PS 16-7 - Spatiotemporal variation in cyanobacterial density and colony morphology during a bloom in a naturally eutrophic lake

Tuesday, August 8, 2017
Exhibit Hall, Oregon Convention Center
Aldo A. Arellano1, Anthony R. Ives2, Árni Einarsson3, Joseph S. Phillips2, Amanda McCormick2 and Kathryn L. Cottingham1, (1)Biological Sciences, Dartmouth College, Hanover, NH, (2)Zoology, University of Wisconsin-Madison, Madison, WI, (3)Myvatn Research Station, Myvatn, Iceland

Cyanobacteria blooms are a worldwide phenomenon characterized by cyanobacterial taxa outcompeting eukaryotic phytoplankton through superior nitrogen fixation or antagonistic shading. Lake Mývatn, Iceland, is a naturally eutrophic lake where cyanobacteria blooms of Dolichospermum sp. occur with a frequency and severity that is not well characterized. Understanding patterns in cyanobacteria bloom formation is important because of their potential to inhibit benthic production, which accounts for more than 80% of the primary production of the lake. Our overall objective was to document spatial patterns in Dolichospermum blooms and examine the bloom’s influence on the phytoplankton and zooplankton communities. Specifically, we explored the possible abiotic drivers of cyanobacteria blooms. Throughout summer 2016 we sampled ten sites across Mývatn for standard limnological factors, including temperature, light, dissolved oxygen, pH, and pelagic and benthic chlorophyll. For each site and sampling date, we also determined Dolichospermum densities and characterized colony-level morphology, as an indicator of Dolichospermum performance.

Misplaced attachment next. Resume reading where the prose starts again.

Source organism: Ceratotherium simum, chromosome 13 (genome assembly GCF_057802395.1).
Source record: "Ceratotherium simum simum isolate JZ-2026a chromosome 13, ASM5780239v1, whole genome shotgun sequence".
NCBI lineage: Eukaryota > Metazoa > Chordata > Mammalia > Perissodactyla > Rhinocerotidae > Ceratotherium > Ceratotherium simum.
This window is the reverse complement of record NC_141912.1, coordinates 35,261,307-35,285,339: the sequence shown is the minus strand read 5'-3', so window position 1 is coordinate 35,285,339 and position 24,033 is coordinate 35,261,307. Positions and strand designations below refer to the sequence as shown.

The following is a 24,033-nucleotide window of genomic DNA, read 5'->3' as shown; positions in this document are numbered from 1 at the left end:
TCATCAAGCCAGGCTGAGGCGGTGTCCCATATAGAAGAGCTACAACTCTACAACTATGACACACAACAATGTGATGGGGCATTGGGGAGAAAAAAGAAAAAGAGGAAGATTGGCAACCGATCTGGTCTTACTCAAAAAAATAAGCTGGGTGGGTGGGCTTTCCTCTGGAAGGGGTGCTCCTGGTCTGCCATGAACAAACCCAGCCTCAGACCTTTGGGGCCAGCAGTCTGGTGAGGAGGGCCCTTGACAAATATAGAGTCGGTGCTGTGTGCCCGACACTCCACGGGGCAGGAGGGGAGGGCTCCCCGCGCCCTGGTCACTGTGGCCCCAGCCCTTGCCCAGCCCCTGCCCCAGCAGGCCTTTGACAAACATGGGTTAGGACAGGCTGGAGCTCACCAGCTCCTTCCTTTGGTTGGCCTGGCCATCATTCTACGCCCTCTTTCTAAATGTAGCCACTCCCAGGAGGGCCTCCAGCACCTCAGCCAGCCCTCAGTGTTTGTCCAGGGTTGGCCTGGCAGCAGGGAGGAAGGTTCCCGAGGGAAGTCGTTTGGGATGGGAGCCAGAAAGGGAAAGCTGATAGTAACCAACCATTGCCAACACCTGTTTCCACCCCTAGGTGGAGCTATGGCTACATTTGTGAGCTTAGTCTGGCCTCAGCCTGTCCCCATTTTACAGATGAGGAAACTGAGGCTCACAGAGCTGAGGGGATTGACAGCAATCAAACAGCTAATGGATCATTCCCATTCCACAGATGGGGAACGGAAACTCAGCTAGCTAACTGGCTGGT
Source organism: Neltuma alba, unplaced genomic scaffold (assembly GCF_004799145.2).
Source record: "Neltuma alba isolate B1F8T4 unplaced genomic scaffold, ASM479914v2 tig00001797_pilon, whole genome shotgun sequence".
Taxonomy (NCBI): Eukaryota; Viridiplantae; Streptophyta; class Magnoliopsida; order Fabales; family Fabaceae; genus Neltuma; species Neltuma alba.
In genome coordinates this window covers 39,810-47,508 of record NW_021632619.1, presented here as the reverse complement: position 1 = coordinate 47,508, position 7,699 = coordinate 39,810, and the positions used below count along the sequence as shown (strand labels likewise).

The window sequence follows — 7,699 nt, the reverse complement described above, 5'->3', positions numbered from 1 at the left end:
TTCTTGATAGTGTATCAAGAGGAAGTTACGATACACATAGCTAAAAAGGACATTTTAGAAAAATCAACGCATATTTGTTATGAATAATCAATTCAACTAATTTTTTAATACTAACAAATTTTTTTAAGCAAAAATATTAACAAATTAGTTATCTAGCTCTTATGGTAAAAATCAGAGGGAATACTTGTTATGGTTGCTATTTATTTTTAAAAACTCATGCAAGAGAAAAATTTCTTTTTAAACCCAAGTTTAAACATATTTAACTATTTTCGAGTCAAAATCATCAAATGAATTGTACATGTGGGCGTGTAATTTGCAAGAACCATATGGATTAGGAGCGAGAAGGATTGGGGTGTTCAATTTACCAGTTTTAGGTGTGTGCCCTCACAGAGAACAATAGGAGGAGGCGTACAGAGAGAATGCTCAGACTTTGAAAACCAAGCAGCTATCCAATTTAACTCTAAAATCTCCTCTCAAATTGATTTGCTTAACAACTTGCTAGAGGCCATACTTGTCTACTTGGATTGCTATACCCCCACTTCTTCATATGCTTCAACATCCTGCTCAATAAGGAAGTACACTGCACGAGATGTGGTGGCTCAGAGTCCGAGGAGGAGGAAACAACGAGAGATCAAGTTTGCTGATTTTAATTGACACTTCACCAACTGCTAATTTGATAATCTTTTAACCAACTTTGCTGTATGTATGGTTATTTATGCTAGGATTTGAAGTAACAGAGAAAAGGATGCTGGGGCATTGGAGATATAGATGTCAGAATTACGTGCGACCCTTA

We found that Dolichospermum colony length, density, and heterocyst density varied significantly both spatially and temporally in our field measurements. The abiotic factors most strongly associated with spatial variation colony morphology and density differed through time. Early in the season, light availability explained the most spatial variation in colony length, while light availability and water temperature explained differences in density. Midway through the season, temperature became the only significant predictor of colony length, while at the end of the field season none of the abiotic factors explained a significant amount of variation in either colony length or density. Thus, early stages of Dolichospermum blooms may depend on light availability, while bloom progression and severity depend on water temperature. Our results suggest that a sequence of multiple abiotic factors drive cyanobacteria blooms in Lake Mývatn The end of the cyanobacterial bloom was also concurrent with an increase in benthic chlorophyll, hinting at possible resting cell deposition and a possible contributor to bloom inoculation.